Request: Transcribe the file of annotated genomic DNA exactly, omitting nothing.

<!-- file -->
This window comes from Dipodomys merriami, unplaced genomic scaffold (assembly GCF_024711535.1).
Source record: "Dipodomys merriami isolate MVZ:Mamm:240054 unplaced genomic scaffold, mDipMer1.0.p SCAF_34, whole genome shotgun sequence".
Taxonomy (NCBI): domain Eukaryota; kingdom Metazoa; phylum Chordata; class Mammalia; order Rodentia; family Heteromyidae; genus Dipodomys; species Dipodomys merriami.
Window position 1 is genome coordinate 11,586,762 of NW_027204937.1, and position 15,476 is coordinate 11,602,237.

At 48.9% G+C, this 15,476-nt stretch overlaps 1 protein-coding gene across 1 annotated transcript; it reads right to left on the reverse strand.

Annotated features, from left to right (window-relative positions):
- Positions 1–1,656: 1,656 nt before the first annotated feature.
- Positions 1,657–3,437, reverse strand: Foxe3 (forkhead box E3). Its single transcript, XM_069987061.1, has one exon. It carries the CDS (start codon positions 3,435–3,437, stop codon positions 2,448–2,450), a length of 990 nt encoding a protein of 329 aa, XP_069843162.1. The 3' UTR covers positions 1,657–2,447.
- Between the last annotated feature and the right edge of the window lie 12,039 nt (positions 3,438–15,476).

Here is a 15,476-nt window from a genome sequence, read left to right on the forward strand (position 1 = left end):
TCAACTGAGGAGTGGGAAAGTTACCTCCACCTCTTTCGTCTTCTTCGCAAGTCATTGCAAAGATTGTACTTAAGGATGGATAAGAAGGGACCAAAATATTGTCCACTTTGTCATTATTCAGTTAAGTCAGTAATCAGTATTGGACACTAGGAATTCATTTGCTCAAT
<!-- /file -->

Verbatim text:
This window comes from Dipodomys merriami, unplaced genomic scaffold (assembly GCF_024711535.1).
Source record: "Dipodomys merriami isolate MVZ:Mamm:240054 unplaced genomic scaffold, mDipMer1.0.p SCAF_34, whole genome shotgun sequence".
Taxonomy (NCBI): domain Eukaryota; kingdom Metazoa; phylum Chordata; class Mammalia; order Rodentia; family Heteromyidae; genus Dipodomys; species Dipodomys merriami.
Window position 1 is genome coordinate 11,586,762 of NW_027204937.1, and position 15,476 is coordinate 11,602,237.

At 48.9% G+C, this 15,476-nt stretch overlaps 1 protein-coding gene across 1 annotated transcript; it reads right to left on the reverse strand.

Annotated features, from left to right (window-relative positions):
- Positions 1–1,656: 1,656 nt before the first annotated feature.
- Positions 1,657–3,437, reverse strand: Foxe3 (forkhead box E3). Its single transcript, XM_069987061.1, has one exon. It carries the CDS (start codon positions 3,435–3,437, stop codon positions 2,448–2,450), a length of 990 nt encoding a protein of 329 aa, XP_069843162.1. The 3' UTR covers positions 1,657–2,447.
- Between the last annotated feature and the right edge of the window lie 12,039 nt (positions 3,438–15,476).

Here is a 15,476-nt window from a genome sequence, read left to right on the forward strand (position 1 = left end):
TCAACTGAGGAGTGGGAAAGTTACCTCCACCTCTTTCGTCTTCTTCGCAAGTCATTGCAAAGATTGTACTTAAGGATGGATAAGAAGGGACCAAAATATTGTCCACTTTGTCATTATTCAGTTAAGTCAGTAATCAGTATTGGACACTAGGAATTCATTTGCTCAAT